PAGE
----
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Navarre Toasts a Wider World

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Navarre Toasts a Wider World

Published in the New York Times, March 21, 2007
Tony Cenicola/The New York Times

FOR 25 years one of the great wine stories has been the rapid transformation of sluggish, antiquated local production networks into dynamic winemakers to the world.

Nowhere has this been more striking than in Europe’s longtime vinous backwaters, regions that for centuries churned out the village plonk, which was usually sold in bulk.

With the transportation and communication revolutions of the 20th century, to say nothing of the economic, social and political changes that have opened trade pretty much around the world, wine drinkers everywhere no longer had to settle for what their parents drank. They had choices, which is no small thing in human history.

The evolving wine business required the people who made the plonk and the farmers who sold their grapes to the people who made the plonk to fundamentally rethink what they were doing. They would have to adopt modern techniques of viticulture and winemaking to survive.

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2002 Aroa Deierri

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2002 Aroa Deierri

This Spanish “Bordeaux” blend is a very accesible wine, following up with a great effort from the 2001 vintage in Navarra. A balanced mixture of merlot, cabernet sauvignon, and of course tempranillo, the wine exhudes an earthy quality, especially due to organic farming practices. This wine is exceptionally smooth, standing up to rich foods, but also pairing well with lighter fare.

 

ROOSTER SCORE: 89

 

2001 Senorio de Sarria Vinedo No. 9

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2001 Senorio de Sarria Vinedo No. 9

Navarra has been slowly catching up with the rest of Spain in terms of quality of wine, and this effort by Senorio de Sarria is an example of a nice wine from a fine vintage.  This cabernet sauvignon enters light with funky, earthy aromas and obvious pleasures.  This is not an alcoholic, sweet, syrupy or age-worthy cabernet.  It is drinking at peak now, and will even start to fade in the bottle of aired for over an hour.  Nevertheless, its versatility is its major asset, pairing well with seafood and meat preparations.

ROOSTER SCORE: 88
 

2002 Vieux Telegraphe CDP Blanc

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The product of a well publicized ruined vintage, the only choice during troubled times was for the father and son team Brunier to focus on making this spectacular white, even though they offered a Grenache laden “Telegramme” which isn’t drinking nearly as well.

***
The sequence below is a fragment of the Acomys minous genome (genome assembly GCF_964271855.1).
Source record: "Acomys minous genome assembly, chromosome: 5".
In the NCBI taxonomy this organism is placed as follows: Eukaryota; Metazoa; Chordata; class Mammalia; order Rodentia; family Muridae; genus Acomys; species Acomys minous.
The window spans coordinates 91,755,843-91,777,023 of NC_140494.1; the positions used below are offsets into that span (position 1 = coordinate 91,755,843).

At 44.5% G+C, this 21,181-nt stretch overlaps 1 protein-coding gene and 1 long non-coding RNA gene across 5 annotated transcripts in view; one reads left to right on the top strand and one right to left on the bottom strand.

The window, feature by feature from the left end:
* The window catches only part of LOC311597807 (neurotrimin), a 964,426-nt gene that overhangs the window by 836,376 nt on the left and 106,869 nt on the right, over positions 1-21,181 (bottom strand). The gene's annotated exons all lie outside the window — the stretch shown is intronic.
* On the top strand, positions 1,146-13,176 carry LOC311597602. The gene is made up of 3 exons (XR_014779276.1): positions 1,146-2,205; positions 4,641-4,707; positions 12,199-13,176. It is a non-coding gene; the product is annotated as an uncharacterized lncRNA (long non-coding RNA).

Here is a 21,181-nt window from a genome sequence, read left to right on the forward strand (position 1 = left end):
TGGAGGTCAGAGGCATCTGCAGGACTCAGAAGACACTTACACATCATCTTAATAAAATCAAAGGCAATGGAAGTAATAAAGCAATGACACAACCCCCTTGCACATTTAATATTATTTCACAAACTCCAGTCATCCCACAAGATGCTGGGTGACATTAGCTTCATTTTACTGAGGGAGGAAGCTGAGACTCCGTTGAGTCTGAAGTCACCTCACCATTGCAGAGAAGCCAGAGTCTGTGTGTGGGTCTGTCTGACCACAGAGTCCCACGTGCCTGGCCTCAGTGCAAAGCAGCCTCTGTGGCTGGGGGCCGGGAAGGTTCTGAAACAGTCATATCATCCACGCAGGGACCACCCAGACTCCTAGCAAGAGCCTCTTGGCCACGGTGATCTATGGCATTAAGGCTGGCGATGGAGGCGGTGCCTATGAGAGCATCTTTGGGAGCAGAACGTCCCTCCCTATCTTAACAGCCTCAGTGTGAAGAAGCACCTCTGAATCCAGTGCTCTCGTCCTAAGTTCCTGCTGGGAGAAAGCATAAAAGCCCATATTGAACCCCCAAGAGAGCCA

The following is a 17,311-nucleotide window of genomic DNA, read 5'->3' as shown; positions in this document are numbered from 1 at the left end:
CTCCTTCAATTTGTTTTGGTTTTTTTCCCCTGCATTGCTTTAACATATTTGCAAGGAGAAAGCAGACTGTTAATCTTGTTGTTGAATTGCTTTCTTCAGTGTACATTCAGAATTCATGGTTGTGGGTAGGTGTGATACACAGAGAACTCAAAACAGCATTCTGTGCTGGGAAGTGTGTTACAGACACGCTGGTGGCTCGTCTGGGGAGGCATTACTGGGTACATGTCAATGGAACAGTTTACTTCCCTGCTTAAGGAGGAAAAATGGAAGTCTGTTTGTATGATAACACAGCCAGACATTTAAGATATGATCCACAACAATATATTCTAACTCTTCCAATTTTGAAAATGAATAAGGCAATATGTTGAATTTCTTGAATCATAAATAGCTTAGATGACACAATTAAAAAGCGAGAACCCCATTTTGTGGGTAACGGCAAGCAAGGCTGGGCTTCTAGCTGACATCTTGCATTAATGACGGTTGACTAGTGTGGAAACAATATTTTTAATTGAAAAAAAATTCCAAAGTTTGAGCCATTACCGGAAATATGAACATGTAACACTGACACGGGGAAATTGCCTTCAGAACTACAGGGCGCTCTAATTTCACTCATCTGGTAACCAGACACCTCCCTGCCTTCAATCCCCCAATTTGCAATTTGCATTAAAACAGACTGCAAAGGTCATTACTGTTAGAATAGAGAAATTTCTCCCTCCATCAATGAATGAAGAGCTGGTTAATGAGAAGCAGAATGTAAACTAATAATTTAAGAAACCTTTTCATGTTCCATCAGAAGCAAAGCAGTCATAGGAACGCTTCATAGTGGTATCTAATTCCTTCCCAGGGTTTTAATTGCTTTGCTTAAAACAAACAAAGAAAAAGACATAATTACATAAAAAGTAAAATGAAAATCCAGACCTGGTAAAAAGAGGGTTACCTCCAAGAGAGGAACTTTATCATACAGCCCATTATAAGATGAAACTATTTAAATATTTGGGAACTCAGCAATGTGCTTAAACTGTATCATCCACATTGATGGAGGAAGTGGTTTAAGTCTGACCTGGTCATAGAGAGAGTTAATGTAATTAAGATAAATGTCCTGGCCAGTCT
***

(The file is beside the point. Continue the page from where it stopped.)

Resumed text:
This wine boasts a superb nose of pear and grapefruit, and perhaps a touch of honey and wax. Tasted during an evening of other stellar whites at a post Thanksgiving celebration, this wine showed great vibrancy, persistence and finish. The vines drawn from to craft this wine average 35+ years in age, yielding a maturity and aging potential. Just as in Bordeaux Blanc, this is truly a great investment in the future or an enjoyable right now treat.

ROOSTER SCORE: 94


 

2002 Radikon Ribolla Gialla

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A white wine knockout, fashioned by natural methods with long skin contact and no temperature control. Decant this wine for about thirty minutes to open up and reveal several complex layers of apples, honey and straw. The finish is long lived and full-mouthed. The amber color reveals just how wild and original this wine is. This bottle makes you think about the winemaking process and leads other boring Italian whites with distinction. Grilled fish is the best bet for a pairing, but experimentation will surely be rewarded.
 

ROOSTER SCORE: 93

 


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Read about Chef Mateo in The New York Times Dining In section. Renowned Food & Wine Critic Eric Asimov writes a feature article about Chef Mateo and a Haitian Thanksgiving.


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